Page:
@Html.TextBox("DisplayOrder", displayOrder, new {size = 2}) 
            @Html.ValidationMessage("DisplayOrder")
        </div>
        <div>
            <input type="submit" name="Action" value="Delete" /> 
            <input type="submit" name="Action" value="Edit" />
        </div>
    </form>
}

The form is displayed only there is a valid ID in the query string and the form has not been posted, or if the form has been posted but failed validation. Details of the selected node prepopulate the form for editing. The user has two options - edit or delete. Here's the entire code block at the top of the page:

@{
    Validation.Add("Text", Validator.Required(), Validator.StringLength(50));
    Validation.Add("DisplayOrder", Validator.Integer());

    var db = Database.Open("TreeView");
    var nodeSql = "SELECT * FROM Nodes";
    IEnumerable<SelectListItem> nodes = null;
    var nodeText = string.Empty;
    var displayOrder = 0;
    int? parentId = null;
    var data = Enumerable.Empty<dynamic>();
    var refreshData = true;
    

    if(Request["id"].IsInt() && !IsPost){
        data = db.Query(nodeSql);
        var id = Request["id"].AsInt();
        nodeText = data.First(d => d.Id == id).Text;
        parentId = data.First(d => d.Id == id).ParentId;
        displayOrder = data.First(d => d.Id == id).DisplayOrder;
        nodes = data.Select(item => new SelectListItem {
            Value = item.Id.ToString(), 
            Text = item.Text, 
            Selected = item.Id == parentId
        });
        refreshData = false;
    }

    if(IsPost && Validation.IsValid()){
        if(Request["Action"] == "Edit"){
            var sql = "UPDATE Nodes Set ParentId = @0, Text = @1, DisplayOrder = @2 WHERE Id = @3";
            nodeText = Request["Text"];
            displayOrder = Request["DisplayOrder"].AsInt();
            var pId = Request["ParentId"].IsEmpty() ? DBNull.Value : (object)Request["ParentId"];
            db.Execute(sql, pId, nodeText, displayOrder, Request["id"]);
        }
        if(Request["Action"] == "Delete"){
            data = db.Query(nodeSql);
            var idList = new List<int>();
            var ids = GetIds(data, ref idList, Request["id"].AsInt());
            var parms = ids.Select((s, i) => "@" + i.ToString()).ToArray();
            var inclause = string.Join(",", parms);
            var sql = "DELETE FROM Nodes WHERE Id IN ({0})";
            var idsArray = ids.Select(i => i.ToString()).ToArray();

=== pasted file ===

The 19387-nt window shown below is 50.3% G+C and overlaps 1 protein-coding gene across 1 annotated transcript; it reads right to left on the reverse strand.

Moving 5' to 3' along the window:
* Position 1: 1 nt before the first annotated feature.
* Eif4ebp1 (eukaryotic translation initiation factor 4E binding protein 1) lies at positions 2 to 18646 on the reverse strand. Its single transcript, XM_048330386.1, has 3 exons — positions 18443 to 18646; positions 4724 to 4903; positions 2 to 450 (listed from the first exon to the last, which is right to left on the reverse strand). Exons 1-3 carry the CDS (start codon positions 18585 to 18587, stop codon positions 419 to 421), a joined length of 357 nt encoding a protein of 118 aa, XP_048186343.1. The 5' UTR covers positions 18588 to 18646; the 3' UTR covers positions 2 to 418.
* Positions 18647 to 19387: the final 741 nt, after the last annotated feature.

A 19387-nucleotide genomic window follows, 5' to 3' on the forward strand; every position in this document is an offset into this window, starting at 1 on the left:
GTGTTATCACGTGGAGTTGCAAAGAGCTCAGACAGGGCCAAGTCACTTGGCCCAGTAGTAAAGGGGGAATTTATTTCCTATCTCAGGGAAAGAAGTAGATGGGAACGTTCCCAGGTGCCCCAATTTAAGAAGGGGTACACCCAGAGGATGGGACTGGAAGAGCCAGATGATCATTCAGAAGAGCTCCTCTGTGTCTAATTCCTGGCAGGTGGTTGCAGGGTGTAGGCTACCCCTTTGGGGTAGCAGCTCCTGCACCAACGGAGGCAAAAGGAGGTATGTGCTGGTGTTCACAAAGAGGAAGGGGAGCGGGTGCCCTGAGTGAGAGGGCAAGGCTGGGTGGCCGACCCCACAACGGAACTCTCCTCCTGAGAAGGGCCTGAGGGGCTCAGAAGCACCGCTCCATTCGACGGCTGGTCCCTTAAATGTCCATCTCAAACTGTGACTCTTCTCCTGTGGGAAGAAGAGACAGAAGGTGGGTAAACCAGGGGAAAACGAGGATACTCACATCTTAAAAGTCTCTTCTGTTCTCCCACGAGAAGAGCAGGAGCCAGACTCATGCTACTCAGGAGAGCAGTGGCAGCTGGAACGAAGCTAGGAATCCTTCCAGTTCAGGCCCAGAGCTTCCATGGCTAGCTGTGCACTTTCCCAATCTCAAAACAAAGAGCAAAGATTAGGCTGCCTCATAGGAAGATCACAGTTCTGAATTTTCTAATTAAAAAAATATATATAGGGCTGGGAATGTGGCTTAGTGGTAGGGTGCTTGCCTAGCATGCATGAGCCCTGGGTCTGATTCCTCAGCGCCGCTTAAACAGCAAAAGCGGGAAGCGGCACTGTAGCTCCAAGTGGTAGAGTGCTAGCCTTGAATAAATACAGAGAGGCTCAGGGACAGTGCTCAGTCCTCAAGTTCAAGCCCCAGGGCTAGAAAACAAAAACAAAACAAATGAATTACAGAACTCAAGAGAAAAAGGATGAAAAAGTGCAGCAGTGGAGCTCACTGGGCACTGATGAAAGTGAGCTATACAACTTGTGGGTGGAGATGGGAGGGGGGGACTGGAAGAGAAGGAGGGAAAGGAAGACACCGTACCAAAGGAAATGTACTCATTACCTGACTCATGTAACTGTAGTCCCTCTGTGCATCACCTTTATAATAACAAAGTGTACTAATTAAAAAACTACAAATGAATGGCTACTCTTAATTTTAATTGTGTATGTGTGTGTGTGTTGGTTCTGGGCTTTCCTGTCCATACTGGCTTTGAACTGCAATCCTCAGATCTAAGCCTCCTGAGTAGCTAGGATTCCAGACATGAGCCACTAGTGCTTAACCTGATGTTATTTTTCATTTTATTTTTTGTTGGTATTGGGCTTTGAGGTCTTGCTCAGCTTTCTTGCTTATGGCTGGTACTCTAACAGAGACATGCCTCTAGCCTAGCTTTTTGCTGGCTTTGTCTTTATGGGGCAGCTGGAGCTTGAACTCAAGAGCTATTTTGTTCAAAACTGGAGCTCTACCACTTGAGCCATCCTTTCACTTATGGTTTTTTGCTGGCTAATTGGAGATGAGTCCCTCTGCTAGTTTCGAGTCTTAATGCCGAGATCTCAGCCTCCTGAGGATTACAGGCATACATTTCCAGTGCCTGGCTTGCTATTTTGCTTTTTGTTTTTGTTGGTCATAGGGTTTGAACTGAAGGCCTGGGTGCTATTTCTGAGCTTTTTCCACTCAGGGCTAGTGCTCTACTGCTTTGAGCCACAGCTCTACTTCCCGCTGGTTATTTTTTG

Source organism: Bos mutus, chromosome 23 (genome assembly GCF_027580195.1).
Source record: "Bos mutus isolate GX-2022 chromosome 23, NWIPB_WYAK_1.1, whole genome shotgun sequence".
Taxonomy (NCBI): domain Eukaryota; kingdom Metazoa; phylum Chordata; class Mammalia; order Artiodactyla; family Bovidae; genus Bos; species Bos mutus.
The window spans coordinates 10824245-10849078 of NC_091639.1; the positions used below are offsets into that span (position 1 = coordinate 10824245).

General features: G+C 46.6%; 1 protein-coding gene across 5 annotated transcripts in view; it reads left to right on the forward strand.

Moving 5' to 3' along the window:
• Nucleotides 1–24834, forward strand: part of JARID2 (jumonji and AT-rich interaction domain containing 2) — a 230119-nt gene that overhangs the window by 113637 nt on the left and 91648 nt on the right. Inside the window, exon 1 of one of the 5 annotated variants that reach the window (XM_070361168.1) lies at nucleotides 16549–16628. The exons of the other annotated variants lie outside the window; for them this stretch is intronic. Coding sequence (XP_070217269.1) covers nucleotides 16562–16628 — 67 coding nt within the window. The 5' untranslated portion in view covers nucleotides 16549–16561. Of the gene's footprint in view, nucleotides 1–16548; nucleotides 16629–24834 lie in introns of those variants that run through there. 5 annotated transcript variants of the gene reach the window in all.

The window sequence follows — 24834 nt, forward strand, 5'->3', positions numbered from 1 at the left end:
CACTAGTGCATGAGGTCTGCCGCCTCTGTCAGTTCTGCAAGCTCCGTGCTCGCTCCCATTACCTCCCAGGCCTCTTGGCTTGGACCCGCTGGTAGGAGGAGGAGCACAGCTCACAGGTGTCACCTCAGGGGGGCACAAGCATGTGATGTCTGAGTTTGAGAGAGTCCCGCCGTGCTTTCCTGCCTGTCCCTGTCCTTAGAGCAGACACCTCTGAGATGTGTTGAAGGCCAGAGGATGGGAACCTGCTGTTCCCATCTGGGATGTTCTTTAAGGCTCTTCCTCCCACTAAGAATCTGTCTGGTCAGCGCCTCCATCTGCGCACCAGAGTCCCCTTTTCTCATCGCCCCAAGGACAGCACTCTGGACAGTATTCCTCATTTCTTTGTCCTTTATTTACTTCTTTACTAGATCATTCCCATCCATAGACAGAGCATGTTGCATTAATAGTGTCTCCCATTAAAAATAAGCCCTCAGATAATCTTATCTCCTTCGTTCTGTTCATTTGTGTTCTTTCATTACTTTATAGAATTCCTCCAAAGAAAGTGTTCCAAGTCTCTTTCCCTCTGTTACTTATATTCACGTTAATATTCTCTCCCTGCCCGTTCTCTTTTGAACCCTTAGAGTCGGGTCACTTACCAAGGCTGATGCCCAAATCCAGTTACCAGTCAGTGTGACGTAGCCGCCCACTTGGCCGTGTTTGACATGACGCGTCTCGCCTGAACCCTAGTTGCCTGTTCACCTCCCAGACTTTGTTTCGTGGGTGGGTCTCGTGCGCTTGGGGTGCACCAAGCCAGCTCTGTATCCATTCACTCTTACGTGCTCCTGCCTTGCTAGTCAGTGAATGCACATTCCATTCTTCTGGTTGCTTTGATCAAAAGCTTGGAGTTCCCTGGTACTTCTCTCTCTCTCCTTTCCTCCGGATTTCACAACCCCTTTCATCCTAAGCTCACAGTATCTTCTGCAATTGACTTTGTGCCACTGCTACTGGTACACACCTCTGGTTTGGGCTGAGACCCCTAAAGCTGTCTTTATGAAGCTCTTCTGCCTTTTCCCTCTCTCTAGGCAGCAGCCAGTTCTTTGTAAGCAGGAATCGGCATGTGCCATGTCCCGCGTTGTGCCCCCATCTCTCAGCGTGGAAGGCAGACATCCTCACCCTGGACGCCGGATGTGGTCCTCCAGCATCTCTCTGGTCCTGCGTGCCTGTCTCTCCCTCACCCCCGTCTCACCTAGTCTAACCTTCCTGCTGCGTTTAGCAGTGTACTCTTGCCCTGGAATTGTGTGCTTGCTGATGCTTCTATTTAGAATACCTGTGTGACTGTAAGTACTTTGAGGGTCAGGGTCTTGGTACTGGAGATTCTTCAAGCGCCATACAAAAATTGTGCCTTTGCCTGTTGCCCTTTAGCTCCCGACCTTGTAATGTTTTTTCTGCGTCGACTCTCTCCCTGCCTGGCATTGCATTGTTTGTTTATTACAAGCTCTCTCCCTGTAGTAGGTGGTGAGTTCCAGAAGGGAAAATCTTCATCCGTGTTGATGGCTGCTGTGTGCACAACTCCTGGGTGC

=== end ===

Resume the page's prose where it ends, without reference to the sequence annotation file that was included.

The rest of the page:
db.Execute(string.Format(sql,  inclause), idsArray);
        }
    }
    if (refreshData) {
        data = db.Query(nodeSql);
    }
}

There are three main sections in the code, each responsible for managing a different stage in the process. The first block sets the initial page up with the declaration of a number of variables and validation rules. Right at the bottom of the code block, you can see the most recent node data being retrieved from the database if the refreshData boolean flag is true. When the page is first requested (and after the edit/delete form has been posted) a tree view is displayed:

@if(Request["id"].IsEmpty() || IsPost){
    <h1>Select Node</h1>
    @BuildTreeView(data)
}

The next block of code executes when a link in the tree view is clicked - the ID of the node is present in the query string, but no form has been posted. All of hte nodes are retireved form the database and then the one that is subject to being edited is identified and used to populate the dropdown list to allow for selection of a parent (if that is to change) and the rest of the form. There is no need to retrieve this data again for the page, so a boolean flag is set to false to prevent the data selection at the bottom of the block from executing.

The last block of code deals with successful form submission. If the Edit button was clicked, a simnple UPDATE statement is executed to apply any submitted changes ot the databse. The code that manages a DELETE is a bit more complex. In this case, the business rules dictate that no orphaned nodes should be left in the database, so the selected node and all its children must be deleted. In order to achieve that, all the IDs of the affected nodes need to be collected and passed in to an IN clause as part of the SQL DELETE statement. I have already written about how to manage IN clauses with the Database helper, so if you are unclear on that part, please refer to the previous article.